Five Burning Questions with Torch Song Star Michael Urie

Last updated December 19th, 2018 by Josh Ferri
Five Burning Questions with Torch Song Star Michael Urie

Photo by Matthew Murphy

Michael Urie (one of the finest stage actors working today) gives a hilarious, heartbreaking, and universally-acclaimed performance as Arnold Beckoff (a drag queen looking for love and family in 1970s & '80s NYC) in the first Broadway revival of Harvey Fierstein's Tony-winning drama Torch Song

. The can't-miss production runs at Broadway's Helen Hayes through January 6, and then Urie will tour the show around the country.

BroadwayBox caught up with Michael Urie to discuss how personal and humiliating Arnold has to be, the timely nature of LGBTQ theatre, and the torch song that brings him to tears.

1. What was the most illuminating thing Harvey told you that influenced your performance as Arnold?
On the first day of rehearsal Harvey told us that if doing this play doesn’t embarrass you, you’re not doing it right. I thought I knew what he meant, but it wasn’t entirely clear until the performance when I first had close friends in the audience. America Ferrera and Becki Newton came to an early preview Off-Broadway—these are two women I kind of grew up with doing Ugly Betty, they were very formative years for all of us, so these two are like family to me. When we got to the scenes with Ma, where she’s eviscerating me for my sexual orientation, I was devastated for it to be happening in front of Becki and America. Obviously, it’s all fiction, I’m not Arnold and Mercedes Ruehl isn’t my actual mother—but knowing how much it must have hurt my loved ones to watch me get so hurt…I was humiliated. Now, I don’t have close friends out there every night, so sometimes I have to channel or substitute, imagine someone in the audience has been through what Arnold is going through—but that was an incredible lesson from Harvey.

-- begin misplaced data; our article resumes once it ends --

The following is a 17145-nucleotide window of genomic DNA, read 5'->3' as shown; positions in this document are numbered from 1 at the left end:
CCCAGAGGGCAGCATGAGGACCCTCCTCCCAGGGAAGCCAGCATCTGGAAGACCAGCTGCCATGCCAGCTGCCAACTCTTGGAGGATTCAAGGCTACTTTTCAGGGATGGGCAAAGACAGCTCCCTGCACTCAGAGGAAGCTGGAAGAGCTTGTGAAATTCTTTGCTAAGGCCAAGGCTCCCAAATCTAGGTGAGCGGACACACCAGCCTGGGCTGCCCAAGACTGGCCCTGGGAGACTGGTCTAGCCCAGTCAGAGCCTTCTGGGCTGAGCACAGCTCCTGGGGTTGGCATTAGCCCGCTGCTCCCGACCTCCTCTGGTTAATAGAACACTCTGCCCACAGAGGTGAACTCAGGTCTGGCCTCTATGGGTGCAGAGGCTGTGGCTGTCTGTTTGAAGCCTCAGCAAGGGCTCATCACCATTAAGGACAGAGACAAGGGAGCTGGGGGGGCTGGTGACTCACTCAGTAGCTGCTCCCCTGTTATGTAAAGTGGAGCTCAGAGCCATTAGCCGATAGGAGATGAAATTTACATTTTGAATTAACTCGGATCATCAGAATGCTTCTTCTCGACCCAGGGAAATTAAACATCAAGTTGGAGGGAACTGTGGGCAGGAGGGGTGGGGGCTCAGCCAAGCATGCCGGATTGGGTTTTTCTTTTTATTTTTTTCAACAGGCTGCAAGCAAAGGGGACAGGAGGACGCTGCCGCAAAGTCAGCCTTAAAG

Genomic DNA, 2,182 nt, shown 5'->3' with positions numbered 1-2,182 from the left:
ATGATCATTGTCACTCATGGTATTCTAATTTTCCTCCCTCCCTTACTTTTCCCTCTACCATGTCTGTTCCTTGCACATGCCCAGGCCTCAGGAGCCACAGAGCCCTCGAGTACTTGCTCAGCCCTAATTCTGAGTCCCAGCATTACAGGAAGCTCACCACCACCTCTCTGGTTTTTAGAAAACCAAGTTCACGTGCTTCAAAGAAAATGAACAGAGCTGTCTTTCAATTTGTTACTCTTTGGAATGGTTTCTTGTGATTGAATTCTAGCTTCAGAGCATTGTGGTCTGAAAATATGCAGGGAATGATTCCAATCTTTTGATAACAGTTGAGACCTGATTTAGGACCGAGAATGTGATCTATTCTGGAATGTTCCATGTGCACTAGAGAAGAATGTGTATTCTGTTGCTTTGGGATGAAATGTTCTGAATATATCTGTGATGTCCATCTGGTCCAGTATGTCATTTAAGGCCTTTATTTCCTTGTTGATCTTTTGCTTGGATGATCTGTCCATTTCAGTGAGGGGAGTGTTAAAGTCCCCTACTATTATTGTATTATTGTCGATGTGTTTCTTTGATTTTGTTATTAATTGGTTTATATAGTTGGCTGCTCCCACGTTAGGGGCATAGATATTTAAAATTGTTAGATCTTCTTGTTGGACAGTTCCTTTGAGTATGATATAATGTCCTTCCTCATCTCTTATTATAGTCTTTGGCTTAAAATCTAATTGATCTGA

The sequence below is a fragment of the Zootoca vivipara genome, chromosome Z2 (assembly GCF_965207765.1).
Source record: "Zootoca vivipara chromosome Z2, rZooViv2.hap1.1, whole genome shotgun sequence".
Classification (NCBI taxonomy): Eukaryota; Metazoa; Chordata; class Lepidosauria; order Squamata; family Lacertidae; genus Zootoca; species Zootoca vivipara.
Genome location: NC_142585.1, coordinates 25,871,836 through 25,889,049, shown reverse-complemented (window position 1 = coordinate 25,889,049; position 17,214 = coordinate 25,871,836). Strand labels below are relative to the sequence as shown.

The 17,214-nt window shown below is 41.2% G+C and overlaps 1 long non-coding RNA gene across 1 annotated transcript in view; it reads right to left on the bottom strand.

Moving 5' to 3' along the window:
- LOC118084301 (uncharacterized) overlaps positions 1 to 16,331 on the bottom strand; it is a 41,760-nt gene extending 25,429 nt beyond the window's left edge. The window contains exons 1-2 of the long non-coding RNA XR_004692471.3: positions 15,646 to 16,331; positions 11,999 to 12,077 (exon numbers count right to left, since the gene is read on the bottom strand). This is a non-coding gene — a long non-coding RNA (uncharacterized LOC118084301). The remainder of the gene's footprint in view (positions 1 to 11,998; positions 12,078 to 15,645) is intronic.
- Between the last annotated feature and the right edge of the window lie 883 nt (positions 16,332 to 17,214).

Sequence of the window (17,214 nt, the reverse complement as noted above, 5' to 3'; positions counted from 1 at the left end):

2. What’s your go-to diva torch song? What do you love about it?
I’m partial to “Don’t Cry Out Loud” as sung by Peter Allen. Lots of great versions of this classic, but Peter’s is my favorite. I start crying immediately. Yes, out loud. I don’t keep it inside.

3. You’ve done such amazing work off-Broadway. If you could have any of your past stage performances filmed and preserved for posterity, which would you pick and why?
Homos, Or Everyone in America was Jordan Seavey’s beautiful play I did at the Labyrtinth with Robin de Jesus. It was a play about a relationship navigating a hate crime. We were playing during the 2016 election and after, when there was a horrible upswing in hate crimes all over the county, it became so tragically relevant. Mike Donahue’s stirring production and Dane Laffery’s intimate set made the experience so uniquely theatrical that I’m not sure it COULD have translated on camera, but I’d love for it to have lived on.

4. What’s the weirdest or most random place you’ve been recognized by an Ugly Betty fan?
I was at a beer festival in Bergen, Norway and a young woman approached me and in a thick Norwegian accent said, “Excuse me, are you the actress from Ugly Betty??” I said, “Yes. Yes, I am that actress.”

5. What excites or interests you most about bringing Torch Song around America right now?
I think Arnold is a character a lot of people could stand to meet right about now. I hear from people all over the country who had their lives changed by him back in the ‘80s when the original toured and the country—especially the LGBTQ community was in crisis. In many ways, minorities are in crisis again, and many in the LGBTQ community are in crisis still. We could always use a reminder, and some could use a hero—I think Arnold is that hero. Harvey’s play should be in everyone’s vicinity again. 

Michael Urie Torch Song Broadway Revival
Photo by Matthew Murphy

Don't dare miss Michael Urie in Torch Song at Broadway's Helen Hayes Theatre through January 6.